I’m currently trying out a Digital Ocean VPS for a soon to launch Software as a Service I’m currently working on. So far I’m really liking it. The VPS (a 1GB droplet) is fast and is performing nicely.
This is also the first time I’m using Chef to provision the server. Chef is working nicely but I did had to do some manual installation and removal of specific Ruby gems. I’m still not entirely convinced about using Chef for this but that’s mostly because there’s a lot left to learn such as data bags.
My only complaint so far is that Digtal Ocean didn’t let me create a droplet (VPS) in Amsterdam. When working remotely via SSH the network latency (though only about 100ms) can get really annoying.
Aside from that I’m liking it!
Update: not long after this post Digital Ocean announced they had expanded their Amsterdam data center!
Server provisioning tools such as Chef and Puppet make it easy to automate installation and configuration of your servers. I’ve used both now in two projects where they provisioned my virtual servers built with Vagrant.
I’ve first heard of Chef and Puppet when I started using Vagrant. With Vagrant you can quickly get a virtual server up and running for your project. In its most basic form Vagrant can execute a shell script in which you setup your server. Because this is a bit limiting it’s interesting to look into a more automated provisioning process.
Just over a year ago I started using Vagrant for Maximus and after giving both Chef and Puppet a quick review I decided to go with Puppet. At the time I thought it looked easier to use and it had lots of modules available for installing software.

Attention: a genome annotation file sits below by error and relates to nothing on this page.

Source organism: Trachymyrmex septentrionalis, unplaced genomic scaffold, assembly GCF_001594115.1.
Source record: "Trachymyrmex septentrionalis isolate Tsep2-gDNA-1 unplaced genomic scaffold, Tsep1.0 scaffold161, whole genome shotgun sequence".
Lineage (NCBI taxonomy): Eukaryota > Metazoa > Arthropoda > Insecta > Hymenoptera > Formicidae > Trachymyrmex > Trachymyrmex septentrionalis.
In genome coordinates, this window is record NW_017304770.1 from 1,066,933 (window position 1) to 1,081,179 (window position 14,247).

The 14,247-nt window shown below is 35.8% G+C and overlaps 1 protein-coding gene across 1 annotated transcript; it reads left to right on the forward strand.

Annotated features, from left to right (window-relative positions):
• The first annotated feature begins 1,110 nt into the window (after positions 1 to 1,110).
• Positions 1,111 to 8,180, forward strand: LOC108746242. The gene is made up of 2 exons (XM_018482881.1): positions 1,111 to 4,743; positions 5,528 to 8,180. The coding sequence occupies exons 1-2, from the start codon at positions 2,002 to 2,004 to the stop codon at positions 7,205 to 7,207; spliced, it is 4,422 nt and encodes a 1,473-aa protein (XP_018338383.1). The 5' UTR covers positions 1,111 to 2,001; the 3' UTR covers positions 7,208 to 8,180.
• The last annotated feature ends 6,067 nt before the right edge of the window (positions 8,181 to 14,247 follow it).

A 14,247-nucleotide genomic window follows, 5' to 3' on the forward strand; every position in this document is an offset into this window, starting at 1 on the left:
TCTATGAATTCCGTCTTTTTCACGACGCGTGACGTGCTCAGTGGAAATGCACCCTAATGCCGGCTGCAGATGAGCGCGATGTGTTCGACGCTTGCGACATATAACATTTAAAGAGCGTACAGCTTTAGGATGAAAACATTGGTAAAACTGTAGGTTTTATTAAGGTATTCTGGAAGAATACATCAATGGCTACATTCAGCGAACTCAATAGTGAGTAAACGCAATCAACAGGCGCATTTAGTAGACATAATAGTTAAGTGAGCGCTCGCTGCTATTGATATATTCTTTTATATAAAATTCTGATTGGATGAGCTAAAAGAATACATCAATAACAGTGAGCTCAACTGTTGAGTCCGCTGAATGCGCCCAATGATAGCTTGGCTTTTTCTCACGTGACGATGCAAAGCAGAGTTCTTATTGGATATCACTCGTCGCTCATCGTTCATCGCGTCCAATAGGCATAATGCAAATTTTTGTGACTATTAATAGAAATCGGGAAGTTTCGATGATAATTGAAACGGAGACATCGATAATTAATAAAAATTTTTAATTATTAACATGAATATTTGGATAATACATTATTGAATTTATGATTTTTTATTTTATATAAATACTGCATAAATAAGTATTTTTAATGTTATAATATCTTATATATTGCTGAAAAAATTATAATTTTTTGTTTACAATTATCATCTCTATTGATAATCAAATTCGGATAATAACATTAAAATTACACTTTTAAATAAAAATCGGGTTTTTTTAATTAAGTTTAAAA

Earlier this week I decided to add Vagrant to a new project of mine: a small and simple CRM system which is adapted to my workflow, and decided to give Chef (Solo) a try. At first Chef looked like a lot more hassle than Puppet, but that’s mainly because you start off with a big chef directory just to get started and cookbooks have a folder hierarchy of their own as well. In contrast, with Puppet modules basically have a files, manifests and templates directory.
If I compare my experience between Puppet and Chef I had more trouble setting up my Puppet manifests than I did setting up my Chef cookbooks and recipes. I’ve found Chef cookbooks easier to use than Puppet modules. Mainly because configuring software with Chef seemed a lot easier. Maybe that’s because the available Chef cookbooks actually provide this functionality as it seemed totally absent in most Puppet modules I’ve come across. Maybe it was there but I couldn’t find it. That’s another thing, the Chef cookbooks seem to be better documented than the Puppet modules I’ve seen. One thing I do like about Puppet is that you can define dependencies between every step or command you want to run. I’m not sure if Chef supports this as well.
Just to make clear, my experience with Puppet and Chef is limited and I currently don’t use it to provision servers used in production (at least not yet, but I’m sure that’ll change in the future). This is just based on my experience. If you’re interested in these tools I suggest you try them both to see what it’s all about. They both have a solo/standalone version which doesn’t require a main server where your cookbooks or modules are stored.
One great resource of getting started with Chef can be found at Christopher H. Laco’s website.